Advances in video and fiber optics since the 1990s have led to the development of several commercially available high-definition neuroendoscopes. This technological improvement, however, has been surpassed by the smartphone revolution. With the increasing integration of smartphone technology into medical care, the introduction of these high-quality computerized communication devices with built-in digital cameras offers new possibilities in neuroendoscopy. The aim of a study of Mandel et al., was to investigate the usefulness of smartphone-endoscope integration in performing different types of minimally invasive neurosurgery.

They presented a new surgical tool that integrates a smartphone with an endoscope by use of a specially designed adapter, thus eliminating the need for the video system customarily used for endoscopy. They used this novel combined system to perform minimally invasive surgery on patients with various neuropathological disorders, including cavernomas, cerebral aneurysms, hydrocephalus, subdural hematomas, contusional hematomas, and spontaneous intracerebral hematomas.

The new endoscopic system featuring smartphone-endoscope integration was used by the authors in the minimally invasive surgical treatment of 42 patients. All procedures were successfully performed, and no complications related to the use of the new method were observed. The quality of the images obtained with the smartphone was high enough to provide adequate information to the neurosurgeons, as smartphone cameras can record images in high definition or 4K resolution. Moreover, because the smartphone screen moves along with the endoscope, surgical mobility was enhanced with the use of this method, facilitating more intuitive use. In fact, this increased mobility was identified as the greatest benefit of the use of the smartphone-endoscope system compared with the use of the neuroendoscope with the standard video set.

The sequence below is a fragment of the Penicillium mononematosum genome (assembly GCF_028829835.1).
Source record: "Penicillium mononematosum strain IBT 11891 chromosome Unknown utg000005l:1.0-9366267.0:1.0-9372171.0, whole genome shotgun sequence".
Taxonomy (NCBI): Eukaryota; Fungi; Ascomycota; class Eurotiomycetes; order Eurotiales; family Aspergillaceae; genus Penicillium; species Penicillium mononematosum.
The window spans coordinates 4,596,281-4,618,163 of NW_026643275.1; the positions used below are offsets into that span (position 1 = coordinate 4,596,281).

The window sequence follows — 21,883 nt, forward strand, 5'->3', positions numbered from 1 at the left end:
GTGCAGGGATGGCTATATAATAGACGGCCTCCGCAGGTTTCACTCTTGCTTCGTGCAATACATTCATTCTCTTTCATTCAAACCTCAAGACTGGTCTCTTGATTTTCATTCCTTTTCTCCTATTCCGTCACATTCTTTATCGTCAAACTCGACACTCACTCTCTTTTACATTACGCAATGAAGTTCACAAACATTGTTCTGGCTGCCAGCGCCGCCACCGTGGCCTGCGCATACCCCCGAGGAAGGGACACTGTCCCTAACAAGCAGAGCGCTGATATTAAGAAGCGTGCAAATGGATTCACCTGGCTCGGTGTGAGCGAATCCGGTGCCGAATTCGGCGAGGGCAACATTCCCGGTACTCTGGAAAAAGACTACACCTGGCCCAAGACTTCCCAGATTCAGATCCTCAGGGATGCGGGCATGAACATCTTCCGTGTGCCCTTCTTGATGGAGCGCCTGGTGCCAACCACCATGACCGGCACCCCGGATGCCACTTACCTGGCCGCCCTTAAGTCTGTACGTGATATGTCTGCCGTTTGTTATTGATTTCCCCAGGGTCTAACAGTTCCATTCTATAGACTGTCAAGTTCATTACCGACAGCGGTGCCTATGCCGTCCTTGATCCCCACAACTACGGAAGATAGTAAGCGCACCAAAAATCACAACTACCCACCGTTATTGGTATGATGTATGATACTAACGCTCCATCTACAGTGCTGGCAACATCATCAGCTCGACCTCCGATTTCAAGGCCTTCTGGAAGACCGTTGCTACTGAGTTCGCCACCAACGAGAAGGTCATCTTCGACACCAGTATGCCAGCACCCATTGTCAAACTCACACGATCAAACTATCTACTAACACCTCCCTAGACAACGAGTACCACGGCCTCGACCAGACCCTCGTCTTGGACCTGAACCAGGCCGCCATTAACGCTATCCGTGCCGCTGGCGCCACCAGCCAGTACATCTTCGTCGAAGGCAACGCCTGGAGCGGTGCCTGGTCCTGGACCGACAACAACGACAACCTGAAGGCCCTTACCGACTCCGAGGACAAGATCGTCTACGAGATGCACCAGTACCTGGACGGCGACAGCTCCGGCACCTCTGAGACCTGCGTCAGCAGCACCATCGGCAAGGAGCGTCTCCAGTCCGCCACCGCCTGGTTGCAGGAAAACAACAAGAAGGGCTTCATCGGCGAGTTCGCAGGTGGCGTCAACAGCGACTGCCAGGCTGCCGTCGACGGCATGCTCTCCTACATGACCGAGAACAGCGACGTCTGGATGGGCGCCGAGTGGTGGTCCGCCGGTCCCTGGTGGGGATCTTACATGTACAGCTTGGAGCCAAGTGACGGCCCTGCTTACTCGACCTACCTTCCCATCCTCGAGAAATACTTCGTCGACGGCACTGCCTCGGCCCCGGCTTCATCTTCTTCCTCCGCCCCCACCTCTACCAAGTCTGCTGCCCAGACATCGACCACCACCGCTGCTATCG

Minimally invasive approaches are the new frontier in neurosurgery, and technological innovation and integration are crucial to ongoing progress in the application of these techniques. The use of smartphones with endoscopes is a safe and efficient new method of performing endoscope-assisted neurosurgery that may increase surgeon mobility and reduce equipment costs 1).

Existing neuroendoscopes have been limited in utility by either decreased range of motion or suboptimal image resolution. The flexible high-definition chip-camera endoscope has emerged as a potential remedy for the shortcomings of available instruments by combining superior flexibility and image quality in order to better operate within spatially constrained intraventricular operations.

The use of high definition flexible camera-on-a-chip endoscopy may provide enhanced intra-operative visualization and application for intraventricular neurosurgery 2).

Skull base surgery

May be done by a minimally invasive endoscopic procedure in which instruments are inserted through the natural openings in the skull—the nose or mouth—or by making a small hole just above the eyebrow. This type of surgery requires a team of specialists that may include ENT (ear, nose, and throat) surgeons, neurosurgeons, and radiologists.

Before endoscopic skull base surgery was developed, the only way to remove growths in this area of the body was by making an opening in the skull. Under some circumstances, this type of surgery may be necessary.

see Endoscopic endonasal approach


see Endoscopic endonasal approach for intracranial aneurysm

Mandel M, Petito CE, Tutihashi R, Paiva W, Abramovicz Mandel S, Gomes Pinto FC, Ferreira de Andrade A, Teixeira MJ, Figueiredo EG. Smartphone-assisted minimally invasive neurosurgery. J Neurosurg. 2018 Mar 1:1-9. doi: 10.3171/2017.6.JNS1712. [Epub ahead of print] PubMed PMID: 29529913.
Friedman GN, Grannan BL, Nahed BV, Codd PJ. Initial Experience with High Definition Camera-On-a-Chip Flexible Endoscopy for Intraventricular Neurosurgery. World Neurosurg. 2015 Aug 5. pii: S1878-8750(15)00926-2. doi: 10.1016/j.wneu.2015.07.056. [Epub ahead of print] PubMed PMID: 26255242.
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